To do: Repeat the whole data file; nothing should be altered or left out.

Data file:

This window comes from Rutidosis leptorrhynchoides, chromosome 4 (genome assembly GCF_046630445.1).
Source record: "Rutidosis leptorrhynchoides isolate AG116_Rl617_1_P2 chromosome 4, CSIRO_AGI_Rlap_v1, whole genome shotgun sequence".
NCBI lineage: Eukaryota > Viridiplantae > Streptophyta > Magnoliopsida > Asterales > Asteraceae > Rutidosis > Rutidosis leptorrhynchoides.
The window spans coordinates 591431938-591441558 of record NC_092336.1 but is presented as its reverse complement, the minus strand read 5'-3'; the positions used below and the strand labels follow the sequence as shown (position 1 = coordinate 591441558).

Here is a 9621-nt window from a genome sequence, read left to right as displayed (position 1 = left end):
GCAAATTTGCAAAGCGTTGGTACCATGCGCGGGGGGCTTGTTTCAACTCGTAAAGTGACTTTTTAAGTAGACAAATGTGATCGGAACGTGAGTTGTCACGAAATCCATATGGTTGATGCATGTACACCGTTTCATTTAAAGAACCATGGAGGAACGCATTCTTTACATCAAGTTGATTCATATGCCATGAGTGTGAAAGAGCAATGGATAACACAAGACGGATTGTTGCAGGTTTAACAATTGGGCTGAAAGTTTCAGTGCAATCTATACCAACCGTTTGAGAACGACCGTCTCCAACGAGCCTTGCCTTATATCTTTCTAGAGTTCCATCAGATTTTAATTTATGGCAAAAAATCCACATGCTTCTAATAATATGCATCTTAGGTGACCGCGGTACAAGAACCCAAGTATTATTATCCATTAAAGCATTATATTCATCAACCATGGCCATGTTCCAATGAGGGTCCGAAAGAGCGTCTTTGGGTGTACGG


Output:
This window comes from Rutidosis leptorrhynchoides, chromosome 4 (genome assembly GCF_046630445.1).
Source record: "Rutidosis leptorrhynchoides isolate AG116_Rl617_1_P2 chromosome 4, CSIRO_AGI_Rlap_v1, whole genome shotgun sequence".
NCBI lineage: Eukaryota > Viridiplantae > Streptophyta > Magnoliopsida > Asterales > Asteraceae > Rutidosis > Rutidosis leptorrhynchoides.
The window spans coordinates 591431938-591441558 of record NC_092336.1 but is presented as its reverse complement, the minus strand read 5'-3'; the positions used below and the strand labels follow the sequence as shown (position 1 = coordinate 591441558).

Here is a 9621-nt window from a genome sequence, read left to right as displayed (position 1 = left end):
GCAAATTTGCAAAGCGTTGGTACCATGCGCGGGGGGCTTGTTTCAACTCGTAAAGTGACTTTTTAAGTAGACAAATGTGATCGGAACGTGAGTTGTCACGAAATCCATATGGTTGATGCATGTACACCGTTTCATTTAAAGAACCATGGAGGAACGCATTCTTTACATCAAGTTGATTCATATGCCATGAGTGTGAAAGAGCAATGGATAACACAAGACGGATTGTTGCAGGTTTAACAATTGGGCTGAAAGTTTCAGTGCAATCTATACCAACCGTTTGAGAACGACCGTCTCCAACGAGCCTTGCCTTATATCTTTCTAGAGTTCCATCAGATTTTAATTTATGGCAAAAAATCCACATGCTTCTAATAATATGCATCTTAGGTGACCGCGGTACAAGAACCCAAGTATTATTATCCATTAAAGCATTATATTCATCAACCATGGCCATGTTCCAATGAGGGTCCGAAAGAGCGTCTTTGGGTGTACGG